By Andrew Boyd
I was home in early October and sifting through the pile of mail in my room when I first saw it. There was no mistaking the envelop, white with blue letters in the upper left hand corner that spelled out “Jury Administration.” My heart sank. I opened it and accepted the inevitable inconvenience of Jury Duty. It’s not that I am opposed to doing my civic duty; in fact in other circumstances I’d be excited to do it. The problem was that I attend school in New York, and I had to go back to Connecticut for the day to fulfill my obligation.
Early on a cold January morning, I arrived at the monolithic courthouse in New Haven, Connecticut. I was surprised to see several local news crews outside the building. Entering the cold, institutional building, I breathed a deep sigh and prepared myself for a long day of boredom. Sitting down in an uncomfortable chair, our group of potential jurors was indoctrinated into the world of Justice via a short video and a speech from a bureaucrat. Then we were told to wait.
While we all sat around waiting to be called, we of course commenced in socially appropriate small-talk. I asked the group around the coffee pot about the news vans outside. They all looked at me with confusion and amazement.
“Where have you been?” one man asked.
“Oh, I go to school out of state.”
“They’re selecting jurors for the Petit Case today.”
Then it all hit me. Of course, how could I forget the Petit Case? On the morning of July 23, 2007 police arrived at a house in Cheshire, a rather normal Connecticut town, to find two men fleeing from a house engulfed in flames. Inside the house, officers found Dr. William Petit, who had been beaten, and the bodies of his wife, and his two daughters, age seventeen and eleven. I will spare you the more gruesome details of the case, which a quick Google search can reveal to you. The two men, who were convicted felons, were immediately captured by police.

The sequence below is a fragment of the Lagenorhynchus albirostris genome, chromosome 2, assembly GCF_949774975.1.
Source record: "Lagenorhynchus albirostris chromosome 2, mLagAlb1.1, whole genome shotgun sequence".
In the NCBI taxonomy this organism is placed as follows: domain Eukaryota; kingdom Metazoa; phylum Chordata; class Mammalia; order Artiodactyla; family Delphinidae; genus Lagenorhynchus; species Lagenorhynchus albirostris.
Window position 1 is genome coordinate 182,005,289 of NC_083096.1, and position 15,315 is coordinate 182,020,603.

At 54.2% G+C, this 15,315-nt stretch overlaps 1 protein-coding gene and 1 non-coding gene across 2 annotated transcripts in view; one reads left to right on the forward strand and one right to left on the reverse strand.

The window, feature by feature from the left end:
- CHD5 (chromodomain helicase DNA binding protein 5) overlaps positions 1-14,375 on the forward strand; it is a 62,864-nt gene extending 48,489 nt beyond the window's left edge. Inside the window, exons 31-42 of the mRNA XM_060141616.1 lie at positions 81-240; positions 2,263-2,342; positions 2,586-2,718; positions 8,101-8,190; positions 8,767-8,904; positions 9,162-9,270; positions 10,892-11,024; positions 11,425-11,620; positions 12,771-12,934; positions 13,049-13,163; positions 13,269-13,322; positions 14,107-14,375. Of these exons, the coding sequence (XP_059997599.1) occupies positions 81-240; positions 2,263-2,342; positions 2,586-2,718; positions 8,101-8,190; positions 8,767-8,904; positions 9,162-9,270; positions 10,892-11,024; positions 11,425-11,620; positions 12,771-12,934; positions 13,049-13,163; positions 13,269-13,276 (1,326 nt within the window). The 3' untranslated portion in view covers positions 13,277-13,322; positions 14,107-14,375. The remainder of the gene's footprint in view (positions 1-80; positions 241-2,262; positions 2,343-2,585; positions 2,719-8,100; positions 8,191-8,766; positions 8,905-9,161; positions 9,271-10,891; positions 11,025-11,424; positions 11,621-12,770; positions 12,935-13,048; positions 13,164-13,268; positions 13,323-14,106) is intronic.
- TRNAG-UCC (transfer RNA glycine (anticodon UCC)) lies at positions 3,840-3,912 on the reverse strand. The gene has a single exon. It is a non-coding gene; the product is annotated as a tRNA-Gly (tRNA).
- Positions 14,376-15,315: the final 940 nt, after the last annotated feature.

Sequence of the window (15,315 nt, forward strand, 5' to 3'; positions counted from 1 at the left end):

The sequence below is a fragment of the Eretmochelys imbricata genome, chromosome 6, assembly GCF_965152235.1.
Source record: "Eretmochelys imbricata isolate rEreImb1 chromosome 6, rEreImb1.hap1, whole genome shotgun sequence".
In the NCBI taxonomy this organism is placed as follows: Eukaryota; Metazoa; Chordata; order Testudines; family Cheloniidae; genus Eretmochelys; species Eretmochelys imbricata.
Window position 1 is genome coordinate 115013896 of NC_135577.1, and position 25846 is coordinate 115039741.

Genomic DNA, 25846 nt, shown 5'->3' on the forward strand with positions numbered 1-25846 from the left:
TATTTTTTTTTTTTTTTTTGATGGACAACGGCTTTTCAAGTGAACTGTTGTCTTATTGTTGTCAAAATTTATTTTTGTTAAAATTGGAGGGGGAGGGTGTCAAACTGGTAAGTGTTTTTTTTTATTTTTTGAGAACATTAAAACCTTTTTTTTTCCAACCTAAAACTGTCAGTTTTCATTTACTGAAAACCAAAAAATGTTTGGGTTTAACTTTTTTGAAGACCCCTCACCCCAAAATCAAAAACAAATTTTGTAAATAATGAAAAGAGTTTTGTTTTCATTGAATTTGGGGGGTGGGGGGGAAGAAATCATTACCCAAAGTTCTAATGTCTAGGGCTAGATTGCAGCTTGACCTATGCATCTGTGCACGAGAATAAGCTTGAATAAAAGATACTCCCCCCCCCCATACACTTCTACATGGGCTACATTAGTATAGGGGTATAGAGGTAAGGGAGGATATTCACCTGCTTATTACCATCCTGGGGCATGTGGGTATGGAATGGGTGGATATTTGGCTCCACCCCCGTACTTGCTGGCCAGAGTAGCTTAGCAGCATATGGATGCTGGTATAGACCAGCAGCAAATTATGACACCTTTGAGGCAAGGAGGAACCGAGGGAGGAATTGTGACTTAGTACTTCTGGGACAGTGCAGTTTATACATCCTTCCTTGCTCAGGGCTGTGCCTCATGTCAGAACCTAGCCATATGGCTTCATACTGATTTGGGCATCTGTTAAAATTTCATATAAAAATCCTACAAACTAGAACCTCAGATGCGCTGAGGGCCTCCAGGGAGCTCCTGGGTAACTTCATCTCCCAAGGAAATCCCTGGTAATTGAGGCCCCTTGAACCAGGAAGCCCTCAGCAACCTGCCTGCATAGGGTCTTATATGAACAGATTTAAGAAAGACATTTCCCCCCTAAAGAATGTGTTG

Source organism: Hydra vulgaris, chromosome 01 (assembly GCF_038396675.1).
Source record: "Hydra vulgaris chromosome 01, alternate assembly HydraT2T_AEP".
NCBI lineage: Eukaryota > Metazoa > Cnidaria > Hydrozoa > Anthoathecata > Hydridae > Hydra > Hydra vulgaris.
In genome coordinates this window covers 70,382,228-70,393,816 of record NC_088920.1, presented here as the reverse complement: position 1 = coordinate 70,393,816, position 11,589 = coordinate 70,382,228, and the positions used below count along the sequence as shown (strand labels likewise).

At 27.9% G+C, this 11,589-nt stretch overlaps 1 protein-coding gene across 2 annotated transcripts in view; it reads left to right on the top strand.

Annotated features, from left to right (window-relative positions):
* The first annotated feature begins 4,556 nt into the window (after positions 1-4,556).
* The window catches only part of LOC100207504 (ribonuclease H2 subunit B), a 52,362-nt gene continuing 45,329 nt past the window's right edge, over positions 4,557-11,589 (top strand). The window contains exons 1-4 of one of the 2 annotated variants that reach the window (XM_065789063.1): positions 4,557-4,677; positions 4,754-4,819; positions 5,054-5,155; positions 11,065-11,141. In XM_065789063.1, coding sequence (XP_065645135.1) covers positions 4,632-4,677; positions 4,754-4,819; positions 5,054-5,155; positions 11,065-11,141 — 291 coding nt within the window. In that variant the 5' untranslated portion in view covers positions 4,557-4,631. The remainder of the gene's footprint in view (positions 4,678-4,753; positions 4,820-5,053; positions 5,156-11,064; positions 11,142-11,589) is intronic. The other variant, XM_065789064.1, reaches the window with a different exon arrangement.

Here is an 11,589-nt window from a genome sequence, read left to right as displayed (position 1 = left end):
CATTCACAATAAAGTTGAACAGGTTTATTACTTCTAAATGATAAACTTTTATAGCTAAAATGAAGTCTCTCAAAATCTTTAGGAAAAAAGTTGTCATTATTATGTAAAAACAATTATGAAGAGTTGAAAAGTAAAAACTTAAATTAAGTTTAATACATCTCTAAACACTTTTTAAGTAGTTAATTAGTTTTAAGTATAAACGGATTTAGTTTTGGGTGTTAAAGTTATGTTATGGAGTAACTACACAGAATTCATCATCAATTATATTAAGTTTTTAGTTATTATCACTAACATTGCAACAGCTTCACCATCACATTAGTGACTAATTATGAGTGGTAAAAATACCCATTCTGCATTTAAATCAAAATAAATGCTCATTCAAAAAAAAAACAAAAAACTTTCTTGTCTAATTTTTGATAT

Jury selection for this case had proven extremely problematic. Apart from finding someone who actually has the time for a drawn out criminal trial, finding an unbiased juror was proving to be almost impossible. The case had been over the local and national news for years. In addition, the police had caught the suspects at the scene of the crime. At the time that I was called for jury duty the court had gone through eighty potential jurors and had found only one acceptable. Several of the potential jurors in the room with me were from Cheshire, and knew the family.
In Connecticut, we still have capital punishment. In capital cases, Connecticut juries vote on whether to apply the death penalty after they find the defendant guilty. Our governor cannot commute the sentence or grant a pardon. Although there are currently ten inmates on death row, there has only been one execution in the state since 1960. Prosecutors are seeking the death penalty in this case.
I started polling people around me, asking them if they would sentence one of these men to death. Everyone I asked said, with stern certainty that they would vote to execute. I was stunned. Some other potential jurors offered even more colorful responses, such as “I’d kill them both with my bare hands for what they did to that family.” Maybe I’m just a naïve kid from the Connecticut suburbs, but the “eye for an eye” attitude prevalent in the room surprised and disturbed me. I asked why the men hadn’t simply taken a plea bargain, since they were caught at the scene of the crime.
“Because they have a better chance of living if they get convicted and sent to death row,” one of my potential-juror friends responded.
“I don’t understand.”
“If they plead guilty and go to prison, one of the inmates will kill them within months for what they did to those girls, but if they get sent to death row by a jury, they can languish there unharmed and wait for their appeals process to play out, or for the state to do away with capital punishment.” It had never occurred to me that for some crimes, being sent to prison is a death sentence.
Ultimately, we were all dismissed early from the jury room as the court was not going to be selecting any jurors that day. I am sure I would have been dismissed anyway because I never would have been able to vote on whether a person should live or die. There was so much gray area in this situation; it was overwhelming to me, especially the idea that sentencing these two men to death could actually save their lives. How do we respond to irrational violence? I would argue that the only rational response to anything is love, but how that’s acted out in these situations seems open to much debate. In the end, what I came away with was that the decision to end a life, to take away the opportunity for someone’s salvation, should not be left up to a small panel of your peers.